Against All Gods: What's Right and Wrong About the New Atheism
Phillip E. Johnson
IVP Books, 2010
119 pp., $18.00
Benjamin B. DeVan
Against All Gods
When asked for my position on the Creationism/Evolution spectrum, I usually punt to the television series, Friends. In Season 2, Episode 3, "The One Where Mr. Heckles Dies," Ross the paleontologist urges his skeptical friend Phoebe to concede evolution is the only viable scientific option for explaining the genesis (small "g") and diversity of life on earth. Phoebe replies:
I'm not denying evolution …. I'm just saying that it's one of the possibilities. Ross, could you just open your mind …. [W]asn't there a time when the brightest minds in the world believed that the world was flat? And, up until like what, 50 years ago, you all thought the atom was the smallest thing, until you split it open …. Now, are you telling me that you are so unbelievably arrogant that you can't admit that there's a teeny tiny possibility that you could be wrong about this?
When Ross admits a "teeny tiny" possibility, Phoebe chides, "I can't believe you caved. You just abandoned your whole belief system …. I didn't agree with you, but at least I respected you …. [H]ow are you going to go into work tomorrow …. [H]ow are you going to face the other science guys…how are you going to face yourself? Oh! That was fun. So who's hungry?"
Underlying Ross and Phoebe's repartee are significant points. Despite a vocal and sometimes sophisticated minority, contemporary scientists overwhelmingly acknowledge the available evidence and explanatory power of evolutionary theory far outpaces rival accounts for the origin of life. Yet in a few hundred years, the brightest biological minds may chuckle at "evolution" as a historical gaffe of cosmic proportions. They may also perceive erstwhile varieties of "Creationism" and "Intelligent Design" as well-intentioned but misguided. Perhaps a new narrative vying to explicate the emergence of life will not just modify but render all current controversies obsolete. Or, perhaps one of our present models will be expanded and vindicated.
But for Phillip E. Johnson, a UC-Berkeley Law Professor, Emeritus, and author of the Intelligent Design primer Darwin on Trial (InterVarsity, 1991), Phoebe's time-will-tell retort to Ross is insufficient. Johnson avows that historical atrocities associated with Social Darwinism, Stalinism, and Nazism are inseparable from Darwin's Dangerous Idea, to use New Atheist philosopher Daniel Dennett's phrase. For Johnson, scientists like Francis Collins, who affirm biological evolution as complementary to Christian faith, make fascinating conversation partners and stymie atheist evolutionists, but they remain purveyors of a flawed and perilous philosophy.
With Biola University philosopher John Mark Reynolds, Johnson is recently coauthor of Against All Gods: What's Right and Wrong About the New Atheism. Johnson penned the introduction, epilogue, and five of eight chapters. Reynolds contributed three chapters and edited the final manuscript.
Johnson addresses a range of aggressive New Atheists, including bestsellers Richard Dawkins, Daniel Dennett, and Sam Harris and University of Chicago biologist Jerry Coyne. In addition to deriding Darwinism, Johnson encourages university discussion of issues raised by the New Atheists, whom Johnson describes as posing excellent questions but proffering pitiful answers. As with Johnson's advocacy for teaching Intelligent Design in American public schools, fostering dialogue is a dominant trope. Reynolds echoes Johnson's vision for dialogue, and adds insights illuminating how the Christian story harmonizes humanity's deepest intuitions and longings. As C.S. Lewis in "Is Theology Poetry?" testified, "I believe in Christianity as I believe that the sun has risen, not only because I see it, but because by it I see everything else."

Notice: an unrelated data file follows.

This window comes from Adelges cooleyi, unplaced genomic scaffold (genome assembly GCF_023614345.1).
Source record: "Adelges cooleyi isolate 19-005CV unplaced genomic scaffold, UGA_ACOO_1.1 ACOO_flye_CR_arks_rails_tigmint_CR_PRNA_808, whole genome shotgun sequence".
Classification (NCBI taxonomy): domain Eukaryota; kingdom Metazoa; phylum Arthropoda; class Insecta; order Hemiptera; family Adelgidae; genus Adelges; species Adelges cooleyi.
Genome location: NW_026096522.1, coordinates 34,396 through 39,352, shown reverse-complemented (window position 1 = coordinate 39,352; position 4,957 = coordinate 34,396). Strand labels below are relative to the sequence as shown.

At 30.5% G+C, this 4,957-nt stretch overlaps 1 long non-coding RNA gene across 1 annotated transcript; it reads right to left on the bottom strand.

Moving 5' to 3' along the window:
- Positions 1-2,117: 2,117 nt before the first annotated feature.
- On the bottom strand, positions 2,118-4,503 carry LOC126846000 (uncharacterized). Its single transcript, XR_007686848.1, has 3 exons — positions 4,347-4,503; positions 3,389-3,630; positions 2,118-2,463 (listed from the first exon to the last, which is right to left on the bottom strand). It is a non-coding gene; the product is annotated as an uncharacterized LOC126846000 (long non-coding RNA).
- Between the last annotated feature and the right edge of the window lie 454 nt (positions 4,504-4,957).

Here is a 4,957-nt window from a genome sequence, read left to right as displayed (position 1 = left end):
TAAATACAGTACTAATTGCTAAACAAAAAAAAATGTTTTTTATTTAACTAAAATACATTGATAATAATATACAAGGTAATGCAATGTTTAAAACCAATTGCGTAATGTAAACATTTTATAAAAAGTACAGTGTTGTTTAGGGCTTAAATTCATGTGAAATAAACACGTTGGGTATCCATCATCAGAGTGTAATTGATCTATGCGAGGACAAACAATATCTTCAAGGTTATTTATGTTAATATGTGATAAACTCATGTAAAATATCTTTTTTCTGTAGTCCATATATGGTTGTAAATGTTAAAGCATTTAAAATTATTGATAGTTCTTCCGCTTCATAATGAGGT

To modify Johnson and Reynolds' subtitle, Against All Gods is one example of "What's Right and Wrong About many responses to the New Atheism." Skewering the New Atheists as a whole or individually has burgeoned into a minor publishing phenomenon promulgated since 2007 largely though not exclusively by Christians, at the pace of over a dozen books per year.
Richard Dawkins, dubbed "Darwin's Rottweiler" in the tradition of 19th-century polemicist Thomas Huxley (who called himself, "Darwin's Bulldog"), uncharitably characterizes self-styled refutations of the New Atheists by adapting W.B. Yeats, "Was there ever a dog that praised his fleas?" Put simply, critical interlocutors (fleas) are parasites leaching off Dawkins' dogged success to make money or to establish superior names for themselves.
Dawkins' ad hominem rebuff is unfair in sweeping aside principled and spirited disagreement, and in dismissing potentially sincere concern for the New Atheists and for the people and societies that the New Atheists influence. Does Dawkins deem himself beyond criticism and see all opponents, including Johnson and Reynolds, in (pardon the pun) bad faith? Would Dawkins' critics without him be reduced to draining themselves and each other dry?